But the whole middle east is still a hotbed of violence, Africa's still ran by brutal dictators and warlords. China's not much different than it was in 900BC, just some new technology - still a dynasty, really.

    Not so sure if it matters if she wins or not - if she doe, in fact, win - I'd expect many, many more such lawsuits to follow. So you can guarantee Yahoo will try to get this dealt with fast, but I doubt they will back down - but who knows?

     

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  12.  
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    UN Tooth fairy, Mar 8th, 2007 @ 8:22am

    The UN was a great idea to begin wtih, but it started failing once it failed to actually enforce it's declarations and agreements on it's member nations.

    Iraq probably being one of the most recent and notorious examples. "IF" the UN would have enfored the weapon's inspections, which all sides had agreed to, the US would have had no case against Iraq. Would Bush & Co found something else as a substantiated reason to go to war? Who knows, but that was the core reason. Everything else was just fluff added by ALL sides.

    Back to China now.

    The UN has lost it's teeth now and really is defunct. With China being such a power-house (some US fanatics might disagree with me), there is no way any outside force can bring about any real change within the Chinese regime. The only power that can truly change the course of China, is it's people.

    Unfortunately Yahoo and any other companies are not going to be much help in the Chinese peoples attempt to change the country from the inside out....

     

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  13.  
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    UN Tooth fairy, Mar 8th, 2007 @ 8:24am

    Oh, and by the way this lady is not going to get any financial judgement against Yahoo. She will without a doubt get much publicity, and because of that Yahoo may agree to settle with her out of court before this whole thing snowballs into a big 20/20 - Dateline episode...

     

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  14.  
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    Overcast, Mar 8th, 2007 @ 9:06am

    Thing is - if Yahoo settles, it opens the door for many more such suits..

     

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  15.  
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    Daniel Barbalace, Mar 8th, 2007 @ 9:43am

    Re: She has not got a chance

    > While we might disagree with the Chinese laws, they are that, laws and her husband broke them

    You may disagree with the Nazi laws during the 1930s, but they were the laws and many people courageously broke them.

    You may disagree with American laws from the 1860s, but they were the laws and Harriet Tubman broke them.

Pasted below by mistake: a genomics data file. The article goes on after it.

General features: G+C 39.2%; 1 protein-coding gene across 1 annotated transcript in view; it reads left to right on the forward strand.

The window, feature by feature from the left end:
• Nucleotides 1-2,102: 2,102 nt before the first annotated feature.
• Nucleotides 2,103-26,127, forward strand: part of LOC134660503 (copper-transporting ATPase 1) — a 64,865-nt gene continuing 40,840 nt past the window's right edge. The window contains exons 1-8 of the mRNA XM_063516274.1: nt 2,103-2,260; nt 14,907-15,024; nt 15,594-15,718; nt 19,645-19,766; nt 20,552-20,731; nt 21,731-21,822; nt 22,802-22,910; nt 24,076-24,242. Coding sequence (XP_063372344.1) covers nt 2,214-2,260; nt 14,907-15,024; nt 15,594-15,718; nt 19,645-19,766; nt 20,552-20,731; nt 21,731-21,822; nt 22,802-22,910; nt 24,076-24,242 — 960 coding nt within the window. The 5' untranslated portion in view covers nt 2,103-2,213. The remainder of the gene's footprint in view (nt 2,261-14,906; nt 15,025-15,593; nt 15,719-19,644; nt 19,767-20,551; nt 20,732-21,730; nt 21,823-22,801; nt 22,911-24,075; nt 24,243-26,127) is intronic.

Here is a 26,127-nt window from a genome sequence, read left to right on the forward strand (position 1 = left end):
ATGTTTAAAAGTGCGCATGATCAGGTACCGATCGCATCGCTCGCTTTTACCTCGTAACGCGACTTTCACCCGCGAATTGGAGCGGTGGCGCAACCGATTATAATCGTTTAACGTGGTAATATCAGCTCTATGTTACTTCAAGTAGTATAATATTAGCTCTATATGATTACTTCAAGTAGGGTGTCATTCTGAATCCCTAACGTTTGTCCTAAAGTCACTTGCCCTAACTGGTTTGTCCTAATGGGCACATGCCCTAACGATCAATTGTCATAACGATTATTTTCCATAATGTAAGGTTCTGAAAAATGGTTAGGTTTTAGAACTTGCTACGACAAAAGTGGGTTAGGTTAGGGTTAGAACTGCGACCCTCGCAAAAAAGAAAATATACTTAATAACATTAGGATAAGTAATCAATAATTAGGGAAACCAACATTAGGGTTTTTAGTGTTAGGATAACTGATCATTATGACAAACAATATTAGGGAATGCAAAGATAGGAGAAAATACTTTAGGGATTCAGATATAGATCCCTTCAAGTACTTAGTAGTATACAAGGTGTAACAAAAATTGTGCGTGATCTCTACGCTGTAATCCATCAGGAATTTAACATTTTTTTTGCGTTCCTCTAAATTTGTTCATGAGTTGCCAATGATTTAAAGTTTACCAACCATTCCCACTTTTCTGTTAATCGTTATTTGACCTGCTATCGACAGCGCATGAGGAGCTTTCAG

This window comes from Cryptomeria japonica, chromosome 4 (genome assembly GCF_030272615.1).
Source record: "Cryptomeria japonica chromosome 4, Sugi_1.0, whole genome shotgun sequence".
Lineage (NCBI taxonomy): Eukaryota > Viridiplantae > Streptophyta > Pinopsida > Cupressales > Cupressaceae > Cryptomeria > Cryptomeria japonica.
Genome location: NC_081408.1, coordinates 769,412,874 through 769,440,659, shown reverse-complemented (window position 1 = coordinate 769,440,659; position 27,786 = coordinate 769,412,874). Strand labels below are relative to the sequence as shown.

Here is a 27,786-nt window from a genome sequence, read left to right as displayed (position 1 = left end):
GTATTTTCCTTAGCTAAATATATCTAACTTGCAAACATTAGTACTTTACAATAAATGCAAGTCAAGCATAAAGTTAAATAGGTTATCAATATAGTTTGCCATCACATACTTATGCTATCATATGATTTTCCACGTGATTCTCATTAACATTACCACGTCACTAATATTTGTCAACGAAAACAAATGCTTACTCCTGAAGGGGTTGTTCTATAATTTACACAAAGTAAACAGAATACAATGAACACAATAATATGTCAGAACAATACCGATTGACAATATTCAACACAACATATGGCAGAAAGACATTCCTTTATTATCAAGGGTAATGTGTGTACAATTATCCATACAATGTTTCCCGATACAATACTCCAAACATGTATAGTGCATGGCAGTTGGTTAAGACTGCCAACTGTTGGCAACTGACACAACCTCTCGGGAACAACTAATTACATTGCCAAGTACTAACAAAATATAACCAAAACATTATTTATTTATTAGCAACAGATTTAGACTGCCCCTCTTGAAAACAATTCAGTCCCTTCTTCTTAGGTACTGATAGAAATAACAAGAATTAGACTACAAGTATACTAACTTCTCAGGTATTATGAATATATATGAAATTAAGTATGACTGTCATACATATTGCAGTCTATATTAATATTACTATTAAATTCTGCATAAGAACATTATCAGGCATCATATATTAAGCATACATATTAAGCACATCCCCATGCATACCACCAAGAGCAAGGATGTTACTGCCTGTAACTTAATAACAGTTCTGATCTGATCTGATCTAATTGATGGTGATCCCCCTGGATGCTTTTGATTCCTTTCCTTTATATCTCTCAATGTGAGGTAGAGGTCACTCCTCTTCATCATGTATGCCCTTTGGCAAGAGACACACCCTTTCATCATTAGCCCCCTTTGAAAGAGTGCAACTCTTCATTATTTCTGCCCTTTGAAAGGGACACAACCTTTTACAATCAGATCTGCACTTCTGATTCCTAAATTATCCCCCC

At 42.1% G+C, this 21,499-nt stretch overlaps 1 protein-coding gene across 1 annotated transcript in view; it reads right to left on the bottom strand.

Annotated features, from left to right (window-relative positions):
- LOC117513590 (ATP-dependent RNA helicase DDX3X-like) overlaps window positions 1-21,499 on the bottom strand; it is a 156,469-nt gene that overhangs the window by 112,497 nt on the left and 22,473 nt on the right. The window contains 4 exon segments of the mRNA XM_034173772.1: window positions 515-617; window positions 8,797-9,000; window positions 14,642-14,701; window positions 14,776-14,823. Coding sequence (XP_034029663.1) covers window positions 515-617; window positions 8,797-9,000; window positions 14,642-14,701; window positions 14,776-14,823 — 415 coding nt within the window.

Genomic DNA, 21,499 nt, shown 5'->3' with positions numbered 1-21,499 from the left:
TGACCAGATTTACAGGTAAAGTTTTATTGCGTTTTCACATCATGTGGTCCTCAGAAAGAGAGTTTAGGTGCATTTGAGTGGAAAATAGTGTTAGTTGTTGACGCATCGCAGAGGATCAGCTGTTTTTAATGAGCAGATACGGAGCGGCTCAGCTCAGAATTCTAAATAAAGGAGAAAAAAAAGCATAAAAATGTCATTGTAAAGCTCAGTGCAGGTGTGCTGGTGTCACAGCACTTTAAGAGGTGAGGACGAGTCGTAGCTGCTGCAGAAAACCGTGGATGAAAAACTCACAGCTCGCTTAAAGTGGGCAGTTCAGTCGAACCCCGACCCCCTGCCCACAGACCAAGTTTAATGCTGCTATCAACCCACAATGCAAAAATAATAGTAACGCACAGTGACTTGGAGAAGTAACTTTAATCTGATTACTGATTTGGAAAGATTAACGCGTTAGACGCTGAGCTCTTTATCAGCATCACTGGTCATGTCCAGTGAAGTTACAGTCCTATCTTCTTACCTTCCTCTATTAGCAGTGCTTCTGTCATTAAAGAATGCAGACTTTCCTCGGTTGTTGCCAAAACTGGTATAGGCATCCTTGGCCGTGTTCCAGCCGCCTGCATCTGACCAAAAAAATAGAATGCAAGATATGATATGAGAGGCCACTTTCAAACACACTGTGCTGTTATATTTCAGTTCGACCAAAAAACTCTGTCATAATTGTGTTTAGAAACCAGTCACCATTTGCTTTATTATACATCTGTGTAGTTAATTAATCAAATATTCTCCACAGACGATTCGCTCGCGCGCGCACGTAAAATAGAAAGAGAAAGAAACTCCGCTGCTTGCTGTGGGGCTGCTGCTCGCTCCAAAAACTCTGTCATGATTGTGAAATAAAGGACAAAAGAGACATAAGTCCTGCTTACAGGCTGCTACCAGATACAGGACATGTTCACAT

You may disagree with the English colonial laws of the 1700s, but our founding fathers broken them repeatedly.

    Perhaps, right and wrong should take precedence over legality. Otherwise, we are doomed to repeat the darkest moments of history.

     

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  16.  
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    Anonymous Coward, Mar 8th, 2007 @ 10:03am

    Good for her. The chineese are evil. YHOO isn't much better. Hope she wins millions! (However unlikely)

     

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  17.  
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    Anonymous Coward, Mar 8th, 2007 @ 10:09am

    Re:

    The precedent that a win like this will create will be very interesting.

     

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  18.  
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    Witty Nickname, Mar 8th, 2007 @ 11:56am

    How to win this case

    In my extensive experience watching Boston Legal, I have learned that any 'feel good' case is winnable. As long as the following criteria are met.

    1. The judge is somehow strage/excentric/sexy
    2. Your council makes fun of opposing council regularly
    3. You have Alan Shore as your council
    4. Your council is sleeping with at least one of his co-workers, opposing council, or the judge.
    5. Your council gives a STIRRING closing argument (#5 is actually the most important)
    6. (Optional) Have William Shatner sitting at your table and have him say "Denny Crane" at least twice.

     

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  19.  
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    cagoodguy, Mar 9th, 2007 @ 3:56pm

    Re: She has not got a chance

    if yahoo would just close it's office in hong kong it would make a better statement to the world. bad press won't affect them and i'm afraid this won't get any mainstream press at all. this is the first i've heard of it

     

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  20.  
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    Someone doesn't like amercain, Apr 19th, 2007 @ 2:38am

    You evil americans were fooled by your stupid american media. If you are against amercian government, your email will be given to the american government by yahoo as well. Then you will be arrested secretlly by CIA agent and you will be sent to Cuba amercain jail by unmarked cargo.